I initially heated the surface of the dent with a hair dryer for about a minute and applied dry ice over it for a minute.
    I kept repeating this at least seven times and I am not even ready to imagine if it did anything to the dent.
    Is this because dry ice does not do the trick or Is the gauge of the sheet metal too thick? I honestly can't say. I decided it is not even worth a try on my M Class considering the sheet metal can only be just as thick if not thicker.
    I was initially upset but, all it took me for another spin on a twisty road and my smile returned - Heck! Dent on door panel or not - An S2K is still what it is!!
    My take on this thing:
    Do not bother applying dry ice if there is a dent on your S2K door - Just shop around for a body shop or a PDR location.
  • acceleratoraccelerator Posts: 136
    Sorry to hear about the door dent. I've heard about the dry ice technique but luckily haven't had a need to attempt it (knock on wood). From what I've heard though, dry ice will only work on bubble style dents, not dents with creases. Was your a crease or a bubble type of dent?
  • habitat1habitat1 Posts: 4,282
    This does sound like a "myth" promoted, perhaps, by makers of dry ice? I'm not sure what principals of physics suggest that simply heating and cooling the deformed metal would cause a dent to spring back into a pre-dent shape. It would seem to me that if it held the dented shape after the ding, the metal has stabilized in that position.

    But, in any event, you should be able to find a paintless dent removal service that will restore your S2000 to original condition.
  • njexpressnjexpress Posts: 170
    Thanks for the response. It was not even on the crease. In fact, it was an inch above the crease line. Members in S2KI have reported sucess but, Just my luck! I had to park this one time, next to cars - Normally, I park a mile away from the rest of the cars but just the day before, I had a shopping cart right next to my car in an otherwise deserted area of the lot - It looked like I was being sent a message, almost :( . So, I just decided to park closer to other cars...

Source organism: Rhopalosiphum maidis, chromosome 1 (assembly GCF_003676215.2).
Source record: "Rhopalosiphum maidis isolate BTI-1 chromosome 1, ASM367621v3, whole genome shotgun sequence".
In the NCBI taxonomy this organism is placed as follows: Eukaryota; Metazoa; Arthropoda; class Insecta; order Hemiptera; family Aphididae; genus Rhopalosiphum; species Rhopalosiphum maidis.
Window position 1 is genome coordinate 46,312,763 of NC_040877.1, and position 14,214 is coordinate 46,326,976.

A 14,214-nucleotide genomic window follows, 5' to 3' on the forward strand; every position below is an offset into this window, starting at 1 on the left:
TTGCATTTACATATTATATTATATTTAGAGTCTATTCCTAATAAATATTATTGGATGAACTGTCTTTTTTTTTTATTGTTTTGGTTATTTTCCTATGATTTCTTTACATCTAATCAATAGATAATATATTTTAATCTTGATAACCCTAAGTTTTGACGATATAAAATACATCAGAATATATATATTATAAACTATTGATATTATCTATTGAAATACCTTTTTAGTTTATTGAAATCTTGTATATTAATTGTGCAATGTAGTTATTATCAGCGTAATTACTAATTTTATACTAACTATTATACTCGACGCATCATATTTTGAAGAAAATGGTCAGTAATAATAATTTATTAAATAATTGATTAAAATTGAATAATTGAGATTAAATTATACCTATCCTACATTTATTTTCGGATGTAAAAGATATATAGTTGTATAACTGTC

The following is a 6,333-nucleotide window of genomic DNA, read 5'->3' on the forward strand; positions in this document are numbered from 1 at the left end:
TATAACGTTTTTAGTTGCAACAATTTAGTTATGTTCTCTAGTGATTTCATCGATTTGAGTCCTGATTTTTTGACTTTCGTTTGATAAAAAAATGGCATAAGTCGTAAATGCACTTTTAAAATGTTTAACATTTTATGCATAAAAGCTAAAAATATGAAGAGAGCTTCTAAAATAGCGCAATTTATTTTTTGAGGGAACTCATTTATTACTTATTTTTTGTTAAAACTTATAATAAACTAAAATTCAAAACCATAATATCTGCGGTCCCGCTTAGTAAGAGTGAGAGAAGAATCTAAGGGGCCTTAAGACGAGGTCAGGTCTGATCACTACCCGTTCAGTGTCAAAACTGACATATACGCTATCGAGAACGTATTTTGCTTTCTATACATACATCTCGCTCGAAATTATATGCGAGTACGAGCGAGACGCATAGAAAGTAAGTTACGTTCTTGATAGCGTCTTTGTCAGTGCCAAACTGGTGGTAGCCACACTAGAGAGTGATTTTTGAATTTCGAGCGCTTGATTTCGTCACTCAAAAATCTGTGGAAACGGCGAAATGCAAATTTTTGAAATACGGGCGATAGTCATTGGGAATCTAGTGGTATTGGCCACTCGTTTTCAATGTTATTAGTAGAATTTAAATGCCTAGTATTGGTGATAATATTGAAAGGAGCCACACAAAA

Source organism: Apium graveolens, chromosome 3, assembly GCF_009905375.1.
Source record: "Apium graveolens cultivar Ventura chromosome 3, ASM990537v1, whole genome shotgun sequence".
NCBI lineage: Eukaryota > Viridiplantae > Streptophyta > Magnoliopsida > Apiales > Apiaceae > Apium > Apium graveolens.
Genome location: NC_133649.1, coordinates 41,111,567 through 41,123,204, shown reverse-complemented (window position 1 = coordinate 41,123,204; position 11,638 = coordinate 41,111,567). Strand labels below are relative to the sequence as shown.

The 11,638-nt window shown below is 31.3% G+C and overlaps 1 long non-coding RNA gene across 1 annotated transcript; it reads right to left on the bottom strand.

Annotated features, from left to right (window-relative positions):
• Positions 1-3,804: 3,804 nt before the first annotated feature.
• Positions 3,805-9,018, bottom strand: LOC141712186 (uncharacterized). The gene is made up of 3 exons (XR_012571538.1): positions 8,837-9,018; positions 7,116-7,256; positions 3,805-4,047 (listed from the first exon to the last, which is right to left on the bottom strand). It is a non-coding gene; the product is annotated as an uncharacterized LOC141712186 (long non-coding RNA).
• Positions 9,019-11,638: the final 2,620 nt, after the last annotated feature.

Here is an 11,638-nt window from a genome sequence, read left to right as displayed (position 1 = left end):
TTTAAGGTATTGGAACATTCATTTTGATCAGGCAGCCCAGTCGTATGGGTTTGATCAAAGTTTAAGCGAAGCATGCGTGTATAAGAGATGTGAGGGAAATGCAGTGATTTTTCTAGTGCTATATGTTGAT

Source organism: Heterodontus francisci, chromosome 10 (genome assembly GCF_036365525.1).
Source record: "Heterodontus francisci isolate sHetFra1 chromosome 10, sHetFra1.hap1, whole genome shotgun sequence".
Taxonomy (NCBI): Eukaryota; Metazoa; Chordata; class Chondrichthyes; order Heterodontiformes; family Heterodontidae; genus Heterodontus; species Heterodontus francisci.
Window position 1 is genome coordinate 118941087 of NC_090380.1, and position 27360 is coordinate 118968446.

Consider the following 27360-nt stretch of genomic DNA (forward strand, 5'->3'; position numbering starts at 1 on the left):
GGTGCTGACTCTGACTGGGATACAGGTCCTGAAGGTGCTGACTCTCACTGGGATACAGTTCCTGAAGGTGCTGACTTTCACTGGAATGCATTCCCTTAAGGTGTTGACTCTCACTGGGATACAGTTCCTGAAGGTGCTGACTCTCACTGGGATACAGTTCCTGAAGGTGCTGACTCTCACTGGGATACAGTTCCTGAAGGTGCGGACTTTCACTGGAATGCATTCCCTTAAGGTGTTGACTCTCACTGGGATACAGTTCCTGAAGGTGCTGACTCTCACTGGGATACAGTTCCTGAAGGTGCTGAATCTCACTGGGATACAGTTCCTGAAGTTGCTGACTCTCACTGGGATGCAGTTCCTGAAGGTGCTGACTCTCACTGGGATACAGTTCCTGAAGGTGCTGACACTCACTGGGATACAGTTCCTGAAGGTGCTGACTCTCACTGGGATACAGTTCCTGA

Anyways, the one PDR technician within a 50 mile radius is only available 7 Am thru 10 AM, Monday thru Friday and I would already be at work at that time - Guess I have to take time off to do that - The more I think about it, it only makes me madder that people have no consideration for other's prized posessions - Oh Well - Nobody can be flawless, I guess... Not even my S2000....
  • s2k_07s2k_07 Posts: 6

    I just bought my 2007 s2k about two and a half weeks ago, and it's my very first sports car. Since it's my very first, I'm interest in maintaining it properly, so it's good to know that the maintenance factors are low except for the replacement tires.

    You've recommended replacing it with OEM or better. Since I'm truly new at this, would you mind explaining what "OEM" means?


  • s2k_07s2k_07 Posts: 6

    I'm from the Silicon Valley Bay Area in California, and I just bought my 2007 s2k about two and a half weeks ago. I absolutely love the way it feels when I drive it, as many of you had also mentioned through this forum. Asides from the financial factor, this was also the determining factor for me.

    It's my very first sports car so I'm absolutely new at this. I would like to get some advice in regards to its proper maintenance and where to bring it for services and repairs. Does anyone have any recommendations and advices as to where I should be bringing my car in when that time comes, dealerships versus independent shops, etc.? What are some of your experiences?

    Asides from the cost differences, I've heard that dealerships costs more, I'm interested in knowing which repair shops are good. Does anyone know of or can recommend a good one in the Silicon Valley area?


  • acceleratoraccelerator Posts: 136
    First let me say, "Welcome" and you have chosen wisely. :) What color did you get?